Exactly 40 years after John Carpenter’s “Halloween” was released in 1978, David Gordon Green released his modern-day sequel to an estimated $75 million opening weekend. It has the benefit of strong reviews, original star Jamie Lee Curtis’ return to the lead role, and its placement as this year’s holiday horror film release — but it was never just a horror film. This ultra low-budget slasher flick was one of the most important movies to be released in the 1970s.
Among the top-grossing films released in 1978, “Halloween” was no. 10. However, those that did better — “Grease,” “Superman,” “Animal House,” “Every Which Way You Can,” “Heaven Can Wait,” “Hooper,” “Jaws 2,” “Revenge of the Pink Panther,” and “The Deer Hunter” — may be unfamiliar to anyone 40 or younger. Even last weekend, which would be week 2,036 of release, “Halloween” remains vital in the public consciousness: It grossed $9,553 last weekend.
Adjusted to 2018 prices, the 1978 independent film made $184 million on a budget of about $1.3 million. Among R-rated horror films (excluding the sci-fi “Alien” series) it still ranks as #7. It is ahead of any film in iconic horror franchises “Nightmare on Elm Street,” “Saw,” “Friday the 13th,” and “Paranormal Activity,” trailing only the first two “Scream” entries.
However, “Halloween” did more than make a lot of money.
Horror films stretch back to the days of “Nosferatu” in 1922, and then developed into the 1930s’ monster-movie titles at Universal, ‘B’ studio movies like “Cat People” and “I Walked With a Zombie,” and on to the likes of “Psycho,” “Rosemary’s Baby,” early films by Brian De Palma, and “The Exorcist” — a film that, in current dollars, has grossed over $1 billion domestic since its release in 1973.
Drive-in movies were another scary-movie resource with a steady flow independent hits like “Night of the Living Dead,” “The Last House on the Left,” and “The Texas Chainsaw Massacre.” Those movies made money, but they were also a reliable source of negative press attacking its ultra-violence and social irresponsibility. Studios considered those films too taboo to touch.
So, the studios mostly stuck with “safe” projects like the very successful “Carrie” in 1976. That left a market gap: How could Hollywood studios tap into the demand for low-cost and disturbing horror movies, while dodging the media brickbats that came with them?
Enter “Halloween.” Moustapha Akkad, whose prior film industry experience was limited to directing the 1976 religious biopic “The Message,” fronted the $300,000 budget. Executive producer Irwin Yablans asked Carpenter to write a movie about a killer stalking babysitters, and later suggested that he change the title of “The Babysitter Murders” and set the movie on Halloween night. The film was the first release for Yablans and Joseph Wolf’s Compass International Pictures, but it couldn’t coordinate a national rollout; instead, it had to push “Halloween” across the country in fits and starts through a patchwork system of local subdistributors, mostly after October 31. (The world premiere was October 25, 1978 in Kansas City, Mo.) Nevertheless, it quickly became a hit.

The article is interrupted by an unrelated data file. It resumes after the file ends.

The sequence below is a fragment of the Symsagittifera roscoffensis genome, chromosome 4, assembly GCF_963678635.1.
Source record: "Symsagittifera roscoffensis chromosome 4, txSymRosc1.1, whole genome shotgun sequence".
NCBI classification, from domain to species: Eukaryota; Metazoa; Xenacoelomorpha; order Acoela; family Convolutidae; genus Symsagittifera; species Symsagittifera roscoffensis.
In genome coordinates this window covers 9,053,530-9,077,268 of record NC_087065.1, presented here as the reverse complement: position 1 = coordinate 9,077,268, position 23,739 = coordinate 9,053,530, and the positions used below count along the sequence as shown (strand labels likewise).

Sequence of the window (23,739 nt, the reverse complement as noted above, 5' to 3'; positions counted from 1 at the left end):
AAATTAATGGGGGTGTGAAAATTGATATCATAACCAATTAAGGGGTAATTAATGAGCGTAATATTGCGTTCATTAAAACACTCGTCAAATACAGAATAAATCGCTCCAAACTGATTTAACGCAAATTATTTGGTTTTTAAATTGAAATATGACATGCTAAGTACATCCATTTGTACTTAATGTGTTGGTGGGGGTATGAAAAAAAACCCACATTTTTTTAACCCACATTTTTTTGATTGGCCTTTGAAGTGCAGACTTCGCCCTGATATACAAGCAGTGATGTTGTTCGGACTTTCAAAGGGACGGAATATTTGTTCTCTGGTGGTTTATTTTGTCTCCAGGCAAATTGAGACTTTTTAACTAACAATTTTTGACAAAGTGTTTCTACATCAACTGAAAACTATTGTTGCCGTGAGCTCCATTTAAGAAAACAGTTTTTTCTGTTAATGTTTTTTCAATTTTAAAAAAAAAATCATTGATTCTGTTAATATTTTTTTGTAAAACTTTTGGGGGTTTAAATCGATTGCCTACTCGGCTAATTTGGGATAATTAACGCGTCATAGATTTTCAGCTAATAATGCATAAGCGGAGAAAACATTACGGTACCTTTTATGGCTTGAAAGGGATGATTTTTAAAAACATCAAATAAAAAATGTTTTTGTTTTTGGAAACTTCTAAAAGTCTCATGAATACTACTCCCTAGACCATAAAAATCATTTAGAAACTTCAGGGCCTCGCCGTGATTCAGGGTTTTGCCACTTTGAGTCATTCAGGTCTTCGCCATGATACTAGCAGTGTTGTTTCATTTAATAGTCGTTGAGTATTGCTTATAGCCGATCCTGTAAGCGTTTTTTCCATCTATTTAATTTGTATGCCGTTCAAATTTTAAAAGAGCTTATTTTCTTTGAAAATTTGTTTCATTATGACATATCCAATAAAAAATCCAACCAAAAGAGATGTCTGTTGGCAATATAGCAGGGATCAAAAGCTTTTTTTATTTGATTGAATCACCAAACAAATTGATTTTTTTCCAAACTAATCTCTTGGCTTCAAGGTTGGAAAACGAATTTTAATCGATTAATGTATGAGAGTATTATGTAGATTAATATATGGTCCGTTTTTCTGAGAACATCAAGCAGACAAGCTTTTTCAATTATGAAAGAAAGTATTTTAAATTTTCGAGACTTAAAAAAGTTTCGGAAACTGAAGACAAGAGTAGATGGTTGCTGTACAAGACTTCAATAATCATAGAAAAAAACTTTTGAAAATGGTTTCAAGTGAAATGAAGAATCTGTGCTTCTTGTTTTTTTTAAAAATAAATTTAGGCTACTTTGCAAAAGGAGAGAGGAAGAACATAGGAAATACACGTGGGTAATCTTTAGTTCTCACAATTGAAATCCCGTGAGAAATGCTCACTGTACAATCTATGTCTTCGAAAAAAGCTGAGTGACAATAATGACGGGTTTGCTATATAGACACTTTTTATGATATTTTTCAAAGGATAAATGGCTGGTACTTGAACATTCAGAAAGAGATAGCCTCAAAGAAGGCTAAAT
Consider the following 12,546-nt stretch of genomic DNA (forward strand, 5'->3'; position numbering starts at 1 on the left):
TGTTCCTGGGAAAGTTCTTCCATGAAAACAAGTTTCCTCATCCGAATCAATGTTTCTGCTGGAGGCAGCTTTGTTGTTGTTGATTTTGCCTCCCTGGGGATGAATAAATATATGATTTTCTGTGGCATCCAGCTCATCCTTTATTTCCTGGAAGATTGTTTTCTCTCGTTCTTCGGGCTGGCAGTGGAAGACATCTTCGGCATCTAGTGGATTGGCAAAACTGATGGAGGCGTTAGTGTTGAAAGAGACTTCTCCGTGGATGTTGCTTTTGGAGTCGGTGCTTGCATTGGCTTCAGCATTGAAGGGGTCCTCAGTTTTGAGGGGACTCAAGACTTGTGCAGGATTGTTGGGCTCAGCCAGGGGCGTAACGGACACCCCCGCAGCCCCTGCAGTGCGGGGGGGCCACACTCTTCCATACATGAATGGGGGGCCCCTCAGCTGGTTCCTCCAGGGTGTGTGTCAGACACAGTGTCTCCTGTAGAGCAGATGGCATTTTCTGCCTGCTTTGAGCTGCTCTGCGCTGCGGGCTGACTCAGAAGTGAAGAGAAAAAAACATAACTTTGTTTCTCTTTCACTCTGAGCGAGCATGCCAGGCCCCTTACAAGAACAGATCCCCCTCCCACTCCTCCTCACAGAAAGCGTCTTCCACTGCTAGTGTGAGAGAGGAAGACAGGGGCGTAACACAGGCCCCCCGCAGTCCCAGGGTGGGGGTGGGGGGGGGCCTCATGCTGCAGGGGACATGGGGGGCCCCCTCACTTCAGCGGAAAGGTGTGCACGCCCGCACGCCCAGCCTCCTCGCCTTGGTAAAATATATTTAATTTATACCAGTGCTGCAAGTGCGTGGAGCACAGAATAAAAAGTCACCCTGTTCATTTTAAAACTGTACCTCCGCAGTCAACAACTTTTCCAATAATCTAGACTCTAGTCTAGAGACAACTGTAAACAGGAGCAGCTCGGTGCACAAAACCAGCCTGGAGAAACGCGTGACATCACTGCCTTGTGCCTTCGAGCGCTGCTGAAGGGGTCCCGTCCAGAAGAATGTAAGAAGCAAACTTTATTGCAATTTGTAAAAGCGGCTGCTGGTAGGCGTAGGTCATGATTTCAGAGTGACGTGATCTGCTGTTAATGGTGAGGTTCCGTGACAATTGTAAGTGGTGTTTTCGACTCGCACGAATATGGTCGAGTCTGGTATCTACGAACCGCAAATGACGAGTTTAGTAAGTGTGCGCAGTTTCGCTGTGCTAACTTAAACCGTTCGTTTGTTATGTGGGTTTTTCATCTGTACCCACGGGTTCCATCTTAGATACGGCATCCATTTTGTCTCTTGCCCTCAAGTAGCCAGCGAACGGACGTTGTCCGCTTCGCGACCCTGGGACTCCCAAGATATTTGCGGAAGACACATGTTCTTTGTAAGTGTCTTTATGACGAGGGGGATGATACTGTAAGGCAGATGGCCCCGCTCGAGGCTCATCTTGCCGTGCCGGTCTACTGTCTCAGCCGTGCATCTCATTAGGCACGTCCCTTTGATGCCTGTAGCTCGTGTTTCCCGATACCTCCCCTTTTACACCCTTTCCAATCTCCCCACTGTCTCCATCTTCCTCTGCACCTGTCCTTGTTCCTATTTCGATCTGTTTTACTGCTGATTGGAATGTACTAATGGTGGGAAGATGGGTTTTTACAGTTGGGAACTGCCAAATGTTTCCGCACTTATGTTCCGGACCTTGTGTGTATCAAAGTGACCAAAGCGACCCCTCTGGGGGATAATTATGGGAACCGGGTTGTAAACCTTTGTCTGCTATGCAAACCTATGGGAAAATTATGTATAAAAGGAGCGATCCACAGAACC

And this time, the studios took notice. The film felt no different than a regular studio release, which set it apart from the earlier, more guerilla efforts that sometimes looked ragged and cheaply produced. It was shot in widescreen, had a distinctive score (written by Carpenter), and its production design made it appear mainstream while maintaining an edginess lacking in more conventional genre films.
By 1979, “Halloween” ignited a slasher-movie frenzy. American International Pictures, which thrived on B movies through the 1960s, released its biggest film ever with “The Amityville Horror” in July 1979 and went on to become the year’s second-biggest film. That same year, Columbia greenlit “When a Stranger Calls,” and got it in theaters in by October.
Then came “Friday the 13th,” which inspired a bidding war between Paramount Pictures and United Artists that Paramount won for $1.5 million. The first film came out in May 1980, and has generated 10 sequels since. Unlike “Halloween,” it was pure concept and title and marketing, with few people then or later regarding it as a classic. But it worked, and spawned its own franchise as well as leading other studios to push for the same.
While “Halloween” mainstreamed the violent, lower-budget film, it also provided studio entree for directors like Wes Craven (“Nightmare On Elm Street”), Tobe Hooper (“The Texas Chainsaw Massacre”) David Cronenberg (“Videodrome”), and Joe Dante (“The Howling”). All were filmmakers who cut their teeth in independent horror films — but it took “Halloween” to turn that into an asset.